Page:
Readers of this reference book, study guide, and how-to manual in one are also charged with an interesting “challenge”: Could you pass the US citizenship test? Concerned about the lack of knowledge among the general citizenry about America’s origins, Etheredge, a former naval officer, provides a guide that strives to instill pride in American heritage, encourage civic responsibility, and promote patriotism.
Available in print, e-book, and color PDF versions, each section gives an overview of a segment of American history and culture. An easy-to-follow timeline traces historical events, and in the enhanced PDF version audio excerpts of speeches bring these events to life.
Significant cultural contributions by poets, athletes—and even outlaws—are described. Song lyrics with a patriotic theme are included, with recordings also available on the PDF version. The most unsuccessful of all the sections includes a large list of notable American actors and actresses. It would be more informative if well-known films, plays, or television programs they appeared in were listed as well, establishing context.
Brief biographical descriptions in encyclopedia style detail each president and his notable contributions. Famous speeches from Truman, Eisenhower, and Kennedy, as well as other leaders, such as Martin Luther King, Jr., will likely encourage readers to learn more about the speakers and topics. It is regrettable, however, that among the thirty-three speeches in the section on great orators, there are no speeches by women.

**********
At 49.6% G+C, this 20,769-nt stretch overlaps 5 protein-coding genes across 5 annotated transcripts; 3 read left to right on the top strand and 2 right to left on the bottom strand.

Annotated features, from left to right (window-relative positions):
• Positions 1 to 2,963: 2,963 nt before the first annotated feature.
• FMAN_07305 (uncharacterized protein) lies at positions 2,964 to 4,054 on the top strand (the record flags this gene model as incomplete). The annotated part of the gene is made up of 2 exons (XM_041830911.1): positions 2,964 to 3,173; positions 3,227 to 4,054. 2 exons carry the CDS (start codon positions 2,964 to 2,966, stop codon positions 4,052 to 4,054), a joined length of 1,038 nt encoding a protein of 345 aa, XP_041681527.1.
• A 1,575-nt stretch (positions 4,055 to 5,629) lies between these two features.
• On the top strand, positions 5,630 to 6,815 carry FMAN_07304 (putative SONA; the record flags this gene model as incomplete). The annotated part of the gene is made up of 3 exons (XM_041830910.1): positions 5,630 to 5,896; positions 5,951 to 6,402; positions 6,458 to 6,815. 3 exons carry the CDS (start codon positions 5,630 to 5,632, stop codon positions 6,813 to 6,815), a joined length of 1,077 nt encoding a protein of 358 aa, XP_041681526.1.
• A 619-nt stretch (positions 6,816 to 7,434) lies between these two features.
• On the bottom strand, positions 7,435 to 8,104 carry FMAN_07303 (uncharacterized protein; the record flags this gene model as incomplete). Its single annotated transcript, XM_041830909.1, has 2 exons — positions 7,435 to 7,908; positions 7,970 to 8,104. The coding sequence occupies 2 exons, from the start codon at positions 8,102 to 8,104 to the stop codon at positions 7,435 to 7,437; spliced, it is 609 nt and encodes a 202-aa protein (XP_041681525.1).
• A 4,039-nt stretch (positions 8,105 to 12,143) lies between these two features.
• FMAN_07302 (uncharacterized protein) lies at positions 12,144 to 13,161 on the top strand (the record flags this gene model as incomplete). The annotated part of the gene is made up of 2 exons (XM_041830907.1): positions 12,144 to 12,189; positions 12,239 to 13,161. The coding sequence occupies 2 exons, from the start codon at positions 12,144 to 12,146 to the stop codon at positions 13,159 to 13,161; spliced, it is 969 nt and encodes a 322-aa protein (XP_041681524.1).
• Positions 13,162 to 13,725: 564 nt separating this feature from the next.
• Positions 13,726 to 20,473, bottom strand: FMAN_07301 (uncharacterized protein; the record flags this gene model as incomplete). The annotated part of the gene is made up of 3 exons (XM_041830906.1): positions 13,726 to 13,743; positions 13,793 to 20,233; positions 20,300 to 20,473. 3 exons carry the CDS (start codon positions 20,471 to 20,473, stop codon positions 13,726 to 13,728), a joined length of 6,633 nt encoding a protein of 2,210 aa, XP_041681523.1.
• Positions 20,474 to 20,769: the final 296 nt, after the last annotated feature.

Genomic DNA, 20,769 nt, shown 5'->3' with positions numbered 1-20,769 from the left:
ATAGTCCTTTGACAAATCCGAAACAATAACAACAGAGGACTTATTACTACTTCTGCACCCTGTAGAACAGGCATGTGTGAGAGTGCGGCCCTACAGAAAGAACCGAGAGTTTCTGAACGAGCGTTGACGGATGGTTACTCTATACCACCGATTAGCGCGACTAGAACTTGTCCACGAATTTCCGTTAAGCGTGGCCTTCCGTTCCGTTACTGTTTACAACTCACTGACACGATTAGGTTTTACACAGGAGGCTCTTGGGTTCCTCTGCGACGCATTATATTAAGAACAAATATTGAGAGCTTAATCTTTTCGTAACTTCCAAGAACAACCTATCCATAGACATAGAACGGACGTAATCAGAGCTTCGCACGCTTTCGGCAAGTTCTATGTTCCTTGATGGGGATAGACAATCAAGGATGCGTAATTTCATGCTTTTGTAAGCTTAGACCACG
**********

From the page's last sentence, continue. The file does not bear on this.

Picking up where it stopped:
Trivia questions and common phrases and idioms—such as “throw in the towel” and “spill the beans”—offer a fun way for young children to learn, as do visual aids provided through symbols and icons, such as state flags and illustrated instructions on flag etiquette, which can also be a useful how-to guide for many organizations.
The citizenship test in the final chapter is eye-opening at one hundred questions. Presented in a study-guide format, page numbers and websites are provided so readers can easily locate the answers (the enhanced PDF version allows readers to immediately jump to the corresponding page), making it a handy practice test that could also be valuable for elementary school teachers using it in a classroom setting.
Offering a mostly neutral account of American political and cultural events, there are a few examples of a conservative slant, referring to the 2010 healthcare bill as “Obamacare,” and describing the Patriot Act as widely supported, ignoring such vigorous opponents to the legislation as the American Library Association and the ACLU. That said, overall this account of American life will be a helpful resource for individuals, educators, and organizational leaders interested in increasing civic engagement.
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